As China prepares for its once-in-a-decade leadership transition next month, Liu is an outside contender to become the first woman to join the Politburo standing committee, the group of nine officials who rule China.
Although her chances of promotion are slimmer than those of other contenders, if she succeeds, she is expected to bring more charm to the secretive body.
In the same way that Premier Wen Jiabao — known as “Grandpa Wen” — is the comforting public face of the Communist Party when natural disasters strike, Liu’s carefully managed public appearances reveal a knack for appealing to the masses.
Earlier this year, she donned sweatpants and jogged around Beijing’s Bird’s Nest stadium to mark the beginning of a running competition.
“Exercise for an hour a day . . . and you will be healthy your whole life,” she told crowds at the starting line, according to Chinese state media.
In another popular touch, when visiting a school for the deaf in Sichuan province, she said “thank you” and “good job” in sign language.
But away from the cameras, Liu’s greatest strength lies in her political connections and consummate ability to toe the party line. Analysts say she epitomizes the keep-your-head-down, consensus-building style that now defines the Politburo.
“She seldom . . . expresses her political opinions. Her role is not at the head of the table,” said Pu Xingzu, a politics professor at Fudan University in Shanghai.
The Communist Party rewards officials who keep a low profile and take few risks, an art that Liu has mastered. So it is almost impossible to deduce what policies she — or any of the other potential new standing committee members — advocate.
“Chinese politics is ‘bandwagoning’ politics. You don’t want to stand out,” said Bo Zhiyue, a scholar of elite Chinese politics at the National University of Singapore.
Liu comes from the Chinese equivalent of royalty. Her father worked as a top party official in Shanghai and later as a vice minister of agriculture in Beijing. He was close to the family of former president Jiang Zemin.
Growing up as the daughter of a cadre, Liu went to a kindergarten run by the mother of another soon-to-be-prominent politician, Zeng Qinghong.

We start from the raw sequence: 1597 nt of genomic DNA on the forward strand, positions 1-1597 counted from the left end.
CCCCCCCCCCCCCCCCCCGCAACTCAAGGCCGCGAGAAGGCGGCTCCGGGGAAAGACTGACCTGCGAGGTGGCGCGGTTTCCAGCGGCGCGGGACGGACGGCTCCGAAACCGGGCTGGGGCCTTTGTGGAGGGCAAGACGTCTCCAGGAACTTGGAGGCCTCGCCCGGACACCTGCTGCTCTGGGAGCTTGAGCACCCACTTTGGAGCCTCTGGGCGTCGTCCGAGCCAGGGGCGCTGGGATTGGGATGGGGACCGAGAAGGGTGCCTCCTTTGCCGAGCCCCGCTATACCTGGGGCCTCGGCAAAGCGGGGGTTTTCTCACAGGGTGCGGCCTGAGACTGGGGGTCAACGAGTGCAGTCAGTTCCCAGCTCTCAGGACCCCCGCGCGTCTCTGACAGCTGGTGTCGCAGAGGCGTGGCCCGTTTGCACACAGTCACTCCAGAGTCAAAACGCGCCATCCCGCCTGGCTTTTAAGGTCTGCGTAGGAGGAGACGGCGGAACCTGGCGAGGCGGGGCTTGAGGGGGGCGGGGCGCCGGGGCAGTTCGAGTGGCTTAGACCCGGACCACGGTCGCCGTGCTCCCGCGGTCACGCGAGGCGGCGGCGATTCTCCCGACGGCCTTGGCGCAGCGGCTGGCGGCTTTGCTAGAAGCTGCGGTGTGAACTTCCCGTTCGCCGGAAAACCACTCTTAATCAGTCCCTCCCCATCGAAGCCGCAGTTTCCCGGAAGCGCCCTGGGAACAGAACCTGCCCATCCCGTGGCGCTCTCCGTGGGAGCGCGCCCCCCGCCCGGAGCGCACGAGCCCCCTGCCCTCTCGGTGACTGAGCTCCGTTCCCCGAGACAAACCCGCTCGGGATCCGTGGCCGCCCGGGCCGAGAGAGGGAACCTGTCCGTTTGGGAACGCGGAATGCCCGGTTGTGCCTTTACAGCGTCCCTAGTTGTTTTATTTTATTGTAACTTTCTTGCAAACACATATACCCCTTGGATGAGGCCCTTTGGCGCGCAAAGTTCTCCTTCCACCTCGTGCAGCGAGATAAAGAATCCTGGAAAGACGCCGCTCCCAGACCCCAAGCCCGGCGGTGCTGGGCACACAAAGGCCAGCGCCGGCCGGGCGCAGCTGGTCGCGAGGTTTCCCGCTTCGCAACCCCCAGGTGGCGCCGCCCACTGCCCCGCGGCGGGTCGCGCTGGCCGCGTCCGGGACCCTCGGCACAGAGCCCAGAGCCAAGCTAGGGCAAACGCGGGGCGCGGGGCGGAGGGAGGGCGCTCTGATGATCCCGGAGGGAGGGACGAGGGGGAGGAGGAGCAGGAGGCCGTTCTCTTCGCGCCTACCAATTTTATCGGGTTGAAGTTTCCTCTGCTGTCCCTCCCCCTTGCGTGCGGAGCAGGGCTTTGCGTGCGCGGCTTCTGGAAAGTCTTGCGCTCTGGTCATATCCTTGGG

Liu studied chemistry at Tsinghua University, China’s leading engineering school, whose alumni also include Hu Jintao, the current president, and his anointed successor, Xi Jinping.
After graduation, she joined a chemical factory outside Beijing where she worked her way up through the ranks before moving into politics in 1980 with a job at the influential Communist Party Organization Department.
Two years later, she made one of the most significant political moves of her career, with her appointment to the leadership committee of the Communist Youth League. A young Hu Jintao, who would eventually become China’s leader in 2002, was appointed to the leadership committee at the same time.
Hu made many of his political allies from his time at the league, creating a political power base that analysts see as loosely opposed to the “princeling” faction, a term that refers to politicians who are the children of top officials.
“Liu Yandong is one of the very few leaders who has connection with both camps,” said Cheng Li, a China expert at the Brookings Institution in Washington.
Liu’s ability to move between both worlds is one of her strong points as she vies for a place on the standing committee. But analysts say her chances are mixed.
Liu has never been a provincial governor, a key resume item for most of China’s top leaders. Her age could also count against her, because the party prefers to install younger people. The current nine-member standing committee could be shrunk to seven, reducing her chances further.
“She would definitely not be on the seven,” said Scott Kennedy, a professor of Chinese politics at Indiana University. “She essentially was chosen [for the Politburo] because of her gender and not previous performance.”
Liu has had some small hiccups in her career, once attracting national wrath by suggesting that school buses were too expensive for China. Also, her daughter chose to give birth in Hong Kong rather than in mainland China, a decision that was attacked on the Internet as unpatriotic.
However, analysts point out that Liu’s years as head of the United Front Work Department, which deals with Hong Kong, Macau and other entities outside the Communist Party, could compensate for her lack of governing experience.
“In the United Front Work Department you need to be more flexible because you are working with people from all over,” said Li, the Brookings Institution expert. “She is more open-minded than many others, she has that reputation. But it’s all relatively speaking.”
— Financial Times